In my textbook, it is written that atheromatous plaques block the artery. This leads to heart attack and and heart failure. But my question is why do the plaques only block arteries and not the veins? ...
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Do fat people have more chances of developing nitrogen bends?

I was reading some text on deep sea physiology. I got to know that solubility of nitrogen in fat is five times that in water. The exact text from the book animal physiology adaptation and environment ...
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1answer
108 views

What are the effects of oxygen toxicity in human blood?

I was reading some text on deep sea Physiology, and for to know that diving to do could cause oxygen toxicity in the blood. This was the exact text from the book Textbook of Medical Physiology by ...
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Why are higher doses of atropine required to produce central effects?

Reason given in my book is restricted entry into the brain..is it something to do with the chemisty?
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In adverse effects of Heparin, why is bleeding from deeper organs more common?

The reason given in my book is that it i because it interferes with the secondary hemostasis..but i did not understand how that implies that bleeding from deeper organs is more common..
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48 views

Does blood carry metallic nanoparticles?

I find this particular chart about constituents of blood very informative and interesting. Looking through the different components, I see metals such as copper, zinc, etc. Are these only carried as ...
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How does vasodilation slow blood flow?

During inflammation, cytokines and histamine cause vasodilation to increase blood flow to the inflamed area. However, it is also said that vasodilation slows blood flow which facilitates the adhesion ...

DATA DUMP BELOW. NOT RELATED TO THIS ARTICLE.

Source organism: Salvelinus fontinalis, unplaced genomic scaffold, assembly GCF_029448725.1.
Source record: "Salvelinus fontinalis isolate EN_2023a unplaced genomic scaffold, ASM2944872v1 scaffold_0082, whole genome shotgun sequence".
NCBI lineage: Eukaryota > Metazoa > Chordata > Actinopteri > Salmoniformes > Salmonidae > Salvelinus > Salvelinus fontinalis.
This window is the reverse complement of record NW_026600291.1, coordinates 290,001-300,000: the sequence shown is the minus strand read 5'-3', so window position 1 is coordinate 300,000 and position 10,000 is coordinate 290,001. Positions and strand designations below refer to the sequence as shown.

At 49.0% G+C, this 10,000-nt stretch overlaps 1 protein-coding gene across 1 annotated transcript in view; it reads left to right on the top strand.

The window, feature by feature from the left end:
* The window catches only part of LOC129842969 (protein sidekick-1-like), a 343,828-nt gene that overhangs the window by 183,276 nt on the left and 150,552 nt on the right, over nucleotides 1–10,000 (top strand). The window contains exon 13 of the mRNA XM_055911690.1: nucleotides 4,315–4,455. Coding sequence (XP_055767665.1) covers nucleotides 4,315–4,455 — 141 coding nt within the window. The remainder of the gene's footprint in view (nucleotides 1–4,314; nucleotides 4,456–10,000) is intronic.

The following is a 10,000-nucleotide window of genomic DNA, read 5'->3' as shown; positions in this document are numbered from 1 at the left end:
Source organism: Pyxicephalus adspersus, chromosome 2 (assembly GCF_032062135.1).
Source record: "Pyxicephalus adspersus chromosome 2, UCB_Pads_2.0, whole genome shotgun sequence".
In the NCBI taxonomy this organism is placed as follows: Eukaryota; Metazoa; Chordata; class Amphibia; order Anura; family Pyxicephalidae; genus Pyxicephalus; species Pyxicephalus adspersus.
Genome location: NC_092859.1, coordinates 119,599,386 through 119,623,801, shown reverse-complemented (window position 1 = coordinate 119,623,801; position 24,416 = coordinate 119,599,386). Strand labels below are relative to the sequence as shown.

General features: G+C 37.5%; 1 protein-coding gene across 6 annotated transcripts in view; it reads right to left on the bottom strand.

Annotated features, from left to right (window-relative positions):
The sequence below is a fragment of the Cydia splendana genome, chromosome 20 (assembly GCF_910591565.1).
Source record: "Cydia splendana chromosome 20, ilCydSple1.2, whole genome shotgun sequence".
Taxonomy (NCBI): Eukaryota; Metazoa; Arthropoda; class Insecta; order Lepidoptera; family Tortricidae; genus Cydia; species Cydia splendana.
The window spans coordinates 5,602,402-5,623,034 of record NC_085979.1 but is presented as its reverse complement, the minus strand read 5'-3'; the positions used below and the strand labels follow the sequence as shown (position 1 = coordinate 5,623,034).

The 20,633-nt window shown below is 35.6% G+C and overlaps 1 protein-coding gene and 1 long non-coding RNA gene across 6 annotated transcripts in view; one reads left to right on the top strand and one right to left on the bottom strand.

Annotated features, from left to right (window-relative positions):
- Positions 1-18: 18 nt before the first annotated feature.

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52 views

Blood pressure in the blood vessels

Why do the capillaries have a lower blood pressure than the arteries even though the capillaries lumen is much narrower. Wouldn't the narrowness of the blood vessel increase the pressure? Also the ...
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1answer
58 views

Red Blood Cell Size Vs White Blood Cell Size

I have just found out that white blood cells are larger than red blood cells and now I'm confused due to something I learnt in class. Basically, I was taught that there were spaces between the ...
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Blood Vessels (Artery Vs Arterioles)

I just have a quick question regarding what my textbook says. I have tried searching online but I have failed to find an answer. Basically, my textbook states that arterioles are smaller in diameter ...
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297 views

Cutting off circulation [closed]

How much force is required to cut off the blood circulation of, lets say the average human arm? I'm asking because i'm bored and want to try it on myself. I know that in just a couple of seconds with ...
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why is erythrocyte sedimentation rate higher in females?

erythocyte sedimentation rate should be independent of the sex. what is the reason behind this sex bias and why does it increase during pregnancy and how does age influence it.
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Flow diversion for cerebral aneurysms or stabilizing the hemodynamics?

I'm doing research of flow diverter for cerebral aneurysms applications and I'm wondering the reason behind stent placement underneath of cerebral aneurysms is to divert the flow or stabilize the ...
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147 views

How does vasoconstriction retain heat?

I am reading on vasoconstriction on wikipedia. The article states that: When blood vessels constrict, the flow of blood is restricted or decreased, thus retaining body heat or increasing vascular ...
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1answer
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Is a large tumor is more likely to develop hypoxic regions?

It is known that cancerous tumors in humans can develop hypoxic regions where no blood nor oxygen arrive to some volume of its cells, creating a dead lump inside or around the tumor. See Wikipedia - ...
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Are there macrophages in the blood vessels and within the blood stream?

Monocytes are phagocytes that "evolve" or "differentiate" into macrophages. I read that there are monocytes in the blood stream and vessels and that macrophages are found mainly in other tissues and ...
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“Blood circulation”. Why blood bleeds in atmosphere ?

If our body's blood pressure is 120 mm-Hg then why blood goes out of our body in 760 mm -Hg pressure if we have cuts?
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Turbulence in blood